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London's Inns of Court: History, Law, Customs, and Modern Purpose

ISBN13: 9781907139086
Published: December 2011
Publisher: D Palfreyman
Country of Publication: UK
Format: Hardback
Price: £30.00

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This is the first sizeable and comprehensive study of the Inns (history, legal status, finances, customs, and modern purpose) for over seventy years, since Blackham’s ‘Wig and Gown’ (1932).

As most, but not perhaps all, readers will know there are four Inns that make up London’s Inns of Court (Gray’s Inn, the Inner Temple, Lincoln’s Inn, and the Middle Temple). They probably date from the 1330s or 1340s, and possibly earlier: nobody knows for certain. There are some 25-30,000 members of the Inns: membership figures are not usually made public.

This book answers many of the questions (as detailed below) often asked about these Inns and considers the key issues surrounding their modern purpose in training a branch of the English legal profession as well as providing a work-place (and a social-networking space) for the bulk of the country’s legal experts occupying these historic complexes of buildings located in Holborn as London’s legal quarter.

Just what are the Inns of Court:-

  • what do they do or what goes on in them;
  • why and how and when were they created;
  • how have they developed over the centuries;
  • might a new one still be added;
  • were there once more;
  • who joins them and who runs them;
  • what do they own;
  • how are they funded;
  • do they produce publicly accessible annual accounts;
  • are they subject to taxation;
  • what laws regulate them;
  • whom do they benefit, professionally or socially or economically;
  • do they have, or even seek, political influence by way of lobbying;
  • what goes on in their dining halls and do their members drink fine wine at their compulsory dinners;
  • why are the dinners compulsory;
  • who pays for the dinners;
  • when did they get around to admitting female members and how many female members are there now;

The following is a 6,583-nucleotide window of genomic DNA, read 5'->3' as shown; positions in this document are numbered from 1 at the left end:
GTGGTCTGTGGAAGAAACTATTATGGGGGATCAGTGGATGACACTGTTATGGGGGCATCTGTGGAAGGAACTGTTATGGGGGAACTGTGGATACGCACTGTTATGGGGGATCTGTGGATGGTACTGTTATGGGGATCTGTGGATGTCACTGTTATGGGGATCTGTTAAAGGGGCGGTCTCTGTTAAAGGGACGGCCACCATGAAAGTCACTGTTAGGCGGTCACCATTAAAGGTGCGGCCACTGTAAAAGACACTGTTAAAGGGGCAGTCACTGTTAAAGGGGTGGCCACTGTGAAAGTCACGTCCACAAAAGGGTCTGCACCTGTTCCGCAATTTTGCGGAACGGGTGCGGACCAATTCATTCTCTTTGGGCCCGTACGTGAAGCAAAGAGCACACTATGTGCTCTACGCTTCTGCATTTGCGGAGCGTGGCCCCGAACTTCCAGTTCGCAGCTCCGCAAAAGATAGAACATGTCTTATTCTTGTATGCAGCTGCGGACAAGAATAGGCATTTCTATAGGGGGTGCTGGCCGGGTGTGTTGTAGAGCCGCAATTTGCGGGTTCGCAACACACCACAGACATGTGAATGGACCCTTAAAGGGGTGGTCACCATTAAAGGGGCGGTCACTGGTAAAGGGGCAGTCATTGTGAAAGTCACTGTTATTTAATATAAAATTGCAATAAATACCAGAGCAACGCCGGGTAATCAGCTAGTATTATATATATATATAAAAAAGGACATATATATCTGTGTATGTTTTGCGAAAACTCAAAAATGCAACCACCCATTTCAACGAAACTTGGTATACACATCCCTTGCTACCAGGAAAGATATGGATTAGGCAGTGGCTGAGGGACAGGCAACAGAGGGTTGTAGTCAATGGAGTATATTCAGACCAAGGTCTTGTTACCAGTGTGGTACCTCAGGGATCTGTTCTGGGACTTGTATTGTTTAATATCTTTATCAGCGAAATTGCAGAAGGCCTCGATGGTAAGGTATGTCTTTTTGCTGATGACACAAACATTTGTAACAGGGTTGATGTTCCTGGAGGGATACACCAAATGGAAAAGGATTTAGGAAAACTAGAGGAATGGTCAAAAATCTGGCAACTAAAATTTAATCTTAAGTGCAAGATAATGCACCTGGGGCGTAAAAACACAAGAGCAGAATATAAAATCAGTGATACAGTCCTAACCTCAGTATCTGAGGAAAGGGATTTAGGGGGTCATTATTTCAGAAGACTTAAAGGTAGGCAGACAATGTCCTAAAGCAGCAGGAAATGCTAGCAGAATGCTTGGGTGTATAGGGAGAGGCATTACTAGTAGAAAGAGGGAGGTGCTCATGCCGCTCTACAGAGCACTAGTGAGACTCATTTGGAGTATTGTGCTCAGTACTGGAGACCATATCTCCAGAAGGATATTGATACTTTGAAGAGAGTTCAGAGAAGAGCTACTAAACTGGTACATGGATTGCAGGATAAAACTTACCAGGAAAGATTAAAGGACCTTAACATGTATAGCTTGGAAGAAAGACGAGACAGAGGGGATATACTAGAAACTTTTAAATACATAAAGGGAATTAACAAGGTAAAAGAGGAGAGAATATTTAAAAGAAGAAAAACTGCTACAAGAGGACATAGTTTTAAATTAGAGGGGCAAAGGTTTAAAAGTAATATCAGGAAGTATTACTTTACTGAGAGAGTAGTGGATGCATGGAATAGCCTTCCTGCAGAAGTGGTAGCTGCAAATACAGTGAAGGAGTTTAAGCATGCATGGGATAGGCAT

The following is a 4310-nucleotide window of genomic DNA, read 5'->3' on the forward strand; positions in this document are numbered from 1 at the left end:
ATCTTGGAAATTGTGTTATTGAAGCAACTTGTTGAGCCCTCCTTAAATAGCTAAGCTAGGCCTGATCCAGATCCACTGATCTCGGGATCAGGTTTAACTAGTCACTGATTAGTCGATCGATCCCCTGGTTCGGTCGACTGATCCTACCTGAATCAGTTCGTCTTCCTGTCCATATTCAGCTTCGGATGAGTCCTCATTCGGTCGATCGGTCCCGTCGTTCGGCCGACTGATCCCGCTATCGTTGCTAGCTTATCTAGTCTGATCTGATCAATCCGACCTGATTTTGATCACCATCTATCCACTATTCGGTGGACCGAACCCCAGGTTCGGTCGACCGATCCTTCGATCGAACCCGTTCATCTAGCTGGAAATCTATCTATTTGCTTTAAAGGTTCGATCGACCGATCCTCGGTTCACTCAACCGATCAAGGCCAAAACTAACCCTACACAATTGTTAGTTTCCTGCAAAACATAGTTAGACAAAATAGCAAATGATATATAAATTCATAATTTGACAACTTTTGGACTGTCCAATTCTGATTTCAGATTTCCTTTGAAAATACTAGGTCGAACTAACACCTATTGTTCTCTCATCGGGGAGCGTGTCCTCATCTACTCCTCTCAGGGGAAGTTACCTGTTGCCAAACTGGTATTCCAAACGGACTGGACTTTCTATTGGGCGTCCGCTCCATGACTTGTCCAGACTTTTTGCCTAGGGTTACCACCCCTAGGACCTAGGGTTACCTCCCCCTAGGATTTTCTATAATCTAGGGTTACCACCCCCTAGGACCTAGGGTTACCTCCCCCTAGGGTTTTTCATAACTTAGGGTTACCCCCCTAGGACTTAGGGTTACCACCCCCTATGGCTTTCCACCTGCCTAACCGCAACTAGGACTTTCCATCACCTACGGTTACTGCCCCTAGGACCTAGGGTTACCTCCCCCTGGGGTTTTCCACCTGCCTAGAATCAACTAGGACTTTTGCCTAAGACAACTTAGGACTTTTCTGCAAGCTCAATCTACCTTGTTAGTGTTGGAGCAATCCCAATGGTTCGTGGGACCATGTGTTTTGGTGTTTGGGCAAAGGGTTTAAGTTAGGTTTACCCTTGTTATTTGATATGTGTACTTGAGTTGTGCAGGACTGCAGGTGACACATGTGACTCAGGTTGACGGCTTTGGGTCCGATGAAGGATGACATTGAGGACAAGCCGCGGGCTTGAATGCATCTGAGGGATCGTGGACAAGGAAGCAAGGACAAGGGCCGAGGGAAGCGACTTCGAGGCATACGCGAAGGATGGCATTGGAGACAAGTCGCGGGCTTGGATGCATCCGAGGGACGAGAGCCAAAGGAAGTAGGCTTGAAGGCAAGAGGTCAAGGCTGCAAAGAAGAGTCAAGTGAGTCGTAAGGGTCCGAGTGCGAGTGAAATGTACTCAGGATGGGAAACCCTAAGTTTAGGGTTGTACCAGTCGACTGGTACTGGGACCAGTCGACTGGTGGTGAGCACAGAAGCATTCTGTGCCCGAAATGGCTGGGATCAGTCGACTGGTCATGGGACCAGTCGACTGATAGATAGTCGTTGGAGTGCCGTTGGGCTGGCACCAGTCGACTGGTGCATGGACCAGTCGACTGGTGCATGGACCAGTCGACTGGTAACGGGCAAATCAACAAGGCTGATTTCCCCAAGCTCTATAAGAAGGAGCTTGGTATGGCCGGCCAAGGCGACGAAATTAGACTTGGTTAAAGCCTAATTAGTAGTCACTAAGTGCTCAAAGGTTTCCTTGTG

• what sort of image do the Inns and their inmates get in English literature over the centuries;
  • what happened to the Inns of Chancery as once thriving centres of legal education like the Inns of Court;
  • how does the history of both these kinds of Inn fit with the development of the English common law and with the evolution of the legal profession
Finally, we must try to decide whether, in short, they are 'a good thing' and still 'fit-for-purpose' at the start of the twenty-first century after almost 700 years of existence. Will they survive the implementation of the Legal Services Act 2007 that seeks to deregulate and liberalise the legal profession, and that aims to expose the supply of legal services to competition? Do they continue to have a vital purpose in being a crucial part of legal education and training, or do they risk being a loose amalgam of vague and even conflicting purposes?

The Lincoln’s Inn website describes the Inn as ‘a very multifarious organisation: a collegiate and educational institution, a membership organisation, a professional body, a landlord, a custodian of historic buildings, a banqueting venue and a tourist attraction’.

In the context of reforms of the legal profession playing out over the next decade can these Inns really retain, energetically sustain, and imaginatively enhance the crucial and sine qua non facet of those many functions, that being their role as educational institutions - without which they are a lobby group, a club, a supplier of office premises and posh catering facilities, a film set and a tourist target, but will lack the inner vitality that has seen them survive for almost 700 years as ‘the legal university’.

Series: Palfreyman's London

London's Livery Companies: History, Law and Customs ISBN 9781907139079
Published April 2010
D Palfreyman